Steven Cherry: And in the U.S., banknotes are even designed so they can survive being laundered—you know, put in a washing machine or something.
Husam Alshareef: And ironed as well, actually. The students, before they actually started building the devices, what they did, we went through a rigorous exercise of dipping the banknote in different solvents, ironed it directly with an iron, actually, heating it to different degrees, and actually they are more tenacious than I thought.
Steven Cherry: Very good. Now, the chip draws power from the scanner when it’s scanned. I guess that’s not uncommon, but it means the power requirement has to be very slight.
Husam Alshareef: Exactly. And this is basically why we set out to implement the ferroelectric memory, because the ferroelectric memory is nonvolatile. That means it does not need to continually be refreshed, as in DRAMs, for example. DRAMs, they need to be continually refreshed with an onboard source of power, otherwise you lose your information. The ferroelectric memory is unique, in that sense; it does not need any refresh, so you don’t need power. So whenever the power comes from a signal, that can be used to read or write the memory.
Steven Cherry: The Saudi riyal is a very pretty, colorful currency. Does this change the appearance at all?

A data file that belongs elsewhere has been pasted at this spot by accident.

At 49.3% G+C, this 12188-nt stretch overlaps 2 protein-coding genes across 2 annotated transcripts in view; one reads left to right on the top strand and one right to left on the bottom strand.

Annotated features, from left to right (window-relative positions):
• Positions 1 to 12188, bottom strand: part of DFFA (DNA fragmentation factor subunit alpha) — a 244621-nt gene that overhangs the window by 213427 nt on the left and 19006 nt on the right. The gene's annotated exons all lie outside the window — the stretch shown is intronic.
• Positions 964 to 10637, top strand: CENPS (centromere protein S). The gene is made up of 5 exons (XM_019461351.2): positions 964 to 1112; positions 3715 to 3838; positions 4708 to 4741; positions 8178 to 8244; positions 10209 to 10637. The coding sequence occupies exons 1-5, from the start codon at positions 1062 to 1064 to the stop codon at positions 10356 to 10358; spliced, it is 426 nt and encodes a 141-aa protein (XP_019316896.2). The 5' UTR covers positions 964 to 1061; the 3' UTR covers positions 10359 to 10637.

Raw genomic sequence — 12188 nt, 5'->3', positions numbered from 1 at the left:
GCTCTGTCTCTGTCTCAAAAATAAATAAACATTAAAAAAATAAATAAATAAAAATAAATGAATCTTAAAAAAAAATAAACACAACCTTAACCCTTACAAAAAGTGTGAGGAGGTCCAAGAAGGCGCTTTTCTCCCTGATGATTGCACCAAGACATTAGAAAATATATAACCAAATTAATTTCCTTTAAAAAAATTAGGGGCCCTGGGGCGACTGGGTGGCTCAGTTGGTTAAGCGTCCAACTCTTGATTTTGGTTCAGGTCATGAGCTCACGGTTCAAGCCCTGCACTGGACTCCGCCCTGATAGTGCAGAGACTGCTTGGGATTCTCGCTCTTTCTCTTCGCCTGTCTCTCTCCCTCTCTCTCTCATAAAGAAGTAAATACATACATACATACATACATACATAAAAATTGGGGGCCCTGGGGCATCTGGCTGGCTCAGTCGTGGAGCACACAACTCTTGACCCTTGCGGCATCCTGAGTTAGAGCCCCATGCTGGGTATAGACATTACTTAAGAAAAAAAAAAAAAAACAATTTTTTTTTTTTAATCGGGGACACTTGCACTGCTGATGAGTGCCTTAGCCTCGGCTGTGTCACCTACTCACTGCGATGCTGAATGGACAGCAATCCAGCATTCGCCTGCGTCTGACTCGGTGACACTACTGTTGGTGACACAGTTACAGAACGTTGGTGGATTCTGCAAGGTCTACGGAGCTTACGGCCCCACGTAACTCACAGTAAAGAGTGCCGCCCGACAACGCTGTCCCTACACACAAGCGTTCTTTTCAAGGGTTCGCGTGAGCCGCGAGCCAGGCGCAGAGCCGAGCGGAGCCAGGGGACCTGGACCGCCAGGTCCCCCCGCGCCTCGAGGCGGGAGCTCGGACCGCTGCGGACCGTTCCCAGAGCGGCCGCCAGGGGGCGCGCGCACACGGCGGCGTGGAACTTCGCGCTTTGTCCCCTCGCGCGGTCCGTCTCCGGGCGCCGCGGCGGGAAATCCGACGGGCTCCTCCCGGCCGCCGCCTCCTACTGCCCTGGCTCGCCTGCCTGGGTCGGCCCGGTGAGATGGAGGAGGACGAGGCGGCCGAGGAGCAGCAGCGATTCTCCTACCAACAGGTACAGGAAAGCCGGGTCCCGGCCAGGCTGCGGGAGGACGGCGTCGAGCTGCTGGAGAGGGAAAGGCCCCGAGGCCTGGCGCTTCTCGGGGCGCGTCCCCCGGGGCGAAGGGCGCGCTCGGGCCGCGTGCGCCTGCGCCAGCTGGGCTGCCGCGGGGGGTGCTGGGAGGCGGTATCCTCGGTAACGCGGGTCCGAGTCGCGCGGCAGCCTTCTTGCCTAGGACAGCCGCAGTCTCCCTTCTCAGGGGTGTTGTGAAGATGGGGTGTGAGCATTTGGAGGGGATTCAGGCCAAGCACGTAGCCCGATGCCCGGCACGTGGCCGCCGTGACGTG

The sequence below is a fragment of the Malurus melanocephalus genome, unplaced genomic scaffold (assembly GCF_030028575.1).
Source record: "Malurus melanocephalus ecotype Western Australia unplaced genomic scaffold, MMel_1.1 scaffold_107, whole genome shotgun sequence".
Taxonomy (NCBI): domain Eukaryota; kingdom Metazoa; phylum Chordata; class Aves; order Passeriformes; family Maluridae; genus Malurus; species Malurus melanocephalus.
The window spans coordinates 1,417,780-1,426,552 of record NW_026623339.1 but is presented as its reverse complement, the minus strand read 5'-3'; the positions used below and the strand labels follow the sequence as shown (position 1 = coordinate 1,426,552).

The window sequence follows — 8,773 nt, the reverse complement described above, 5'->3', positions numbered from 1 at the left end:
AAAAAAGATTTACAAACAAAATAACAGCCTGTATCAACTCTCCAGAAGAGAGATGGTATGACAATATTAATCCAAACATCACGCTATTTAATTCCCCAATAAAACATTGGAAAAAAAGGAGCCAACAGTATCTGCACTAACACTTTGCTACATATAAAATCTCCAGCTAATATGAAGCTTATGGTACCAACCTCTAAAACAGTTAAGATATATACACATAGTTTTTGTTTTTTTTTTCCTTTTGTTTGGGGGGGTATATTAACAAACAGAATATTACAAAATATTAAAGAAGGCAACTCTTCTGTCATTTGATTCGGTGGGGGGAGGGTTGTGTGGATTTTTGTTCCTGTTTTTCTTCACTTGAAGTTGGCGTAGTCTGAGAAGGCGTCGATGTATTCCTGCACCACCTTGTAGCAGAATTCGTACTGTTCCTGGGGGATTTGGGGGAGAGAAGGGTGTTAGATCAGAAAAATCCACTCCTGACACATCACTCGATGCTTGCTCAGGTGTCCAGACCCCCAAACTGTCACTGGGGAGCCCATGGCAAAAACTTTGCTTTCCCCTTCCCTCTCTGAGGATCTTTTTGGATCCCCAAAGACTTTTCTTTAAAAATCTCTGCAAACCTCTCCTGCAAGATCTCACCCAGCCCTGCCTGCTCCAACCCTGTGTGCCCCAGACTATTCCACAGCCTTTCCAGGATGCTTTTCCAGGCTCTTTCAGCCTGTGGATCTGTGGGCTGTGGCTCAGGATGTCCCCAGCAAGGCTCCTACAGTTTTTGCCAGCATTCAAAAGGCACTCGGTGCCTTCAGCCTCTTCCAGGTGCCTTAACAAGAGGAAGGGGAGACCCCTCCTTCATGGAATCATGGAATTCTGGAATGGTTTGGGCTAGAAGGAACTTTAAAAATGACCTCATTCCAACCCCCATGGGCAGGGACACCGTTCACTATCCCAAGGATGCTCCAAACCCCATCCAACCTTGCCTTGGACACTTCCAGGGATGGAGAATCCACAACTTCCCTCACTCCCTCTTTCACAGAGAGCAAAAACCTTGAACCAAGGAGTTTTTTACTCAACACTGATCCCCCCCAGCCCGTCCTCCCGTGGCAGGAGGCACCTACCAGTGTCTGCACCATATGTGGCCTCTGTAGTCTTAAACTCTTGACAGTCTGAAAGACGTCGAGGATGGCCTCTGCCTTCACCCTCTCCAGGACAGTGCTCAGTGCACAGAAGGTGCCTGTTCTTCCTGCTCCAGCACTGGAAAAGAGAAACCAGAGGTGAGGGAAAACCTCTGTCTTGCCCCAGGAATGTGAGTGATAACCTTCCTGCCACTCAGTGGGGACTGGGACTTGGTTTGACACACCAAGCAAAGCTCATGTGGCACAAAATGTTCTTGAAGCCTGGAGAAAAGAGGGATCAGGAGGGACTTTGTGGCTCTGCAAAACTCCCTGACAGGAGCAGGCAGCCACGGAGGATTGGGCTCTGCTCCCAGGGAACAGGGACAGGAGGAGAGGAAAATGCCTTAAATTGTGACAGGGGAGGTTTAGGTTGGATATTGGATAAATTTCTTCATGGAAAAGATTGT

Husam Alshareef: It can. This is one thing that one has to optimize. If you look at in our publication, actually, because in this case we did use the top layer as gold contact, and the thickness of the layers may have not been optimized. Intrinsically, the layers we used other than gold are transparent, so in principle, when all the thicknesses are optimized and the roughness of the layers, you should not be able to see this by eye.
Steven Cherry: It takes money to make money, and you just mentioned gold. I gather you would like the final system to not use gold at all?
Husam Alshareef: Yeah. Actually, we are already at a stage where we do not need to use gold. But if you look in the paper, we have devices that use both to try to make the comparison. Gold will ultimately not be used in those. And also, we are thinking these things could probably be for the higher-value currencies, you know, instead of, like, small denominations.
Steven Cherry: Now, exactly how will this system cut down on counterfeiting?
Husam Alshareef: So, there have been many ways to try and combat counterfeiting. A lot of them, like the holograms, like the raised features on the banknote and maybe embedded threads of metal, you know, all these things—we’re all familiar with those. We thought with electronic counterfeiting, actually, it may be more difficult to reproduce. For example, you could make raised text, but if you have a unique number that is actually encrypted for each banknote, then it would be very difficult to reproduce that, we thought.
Steven Cherry: That could be done without the nonvolatile memory, right?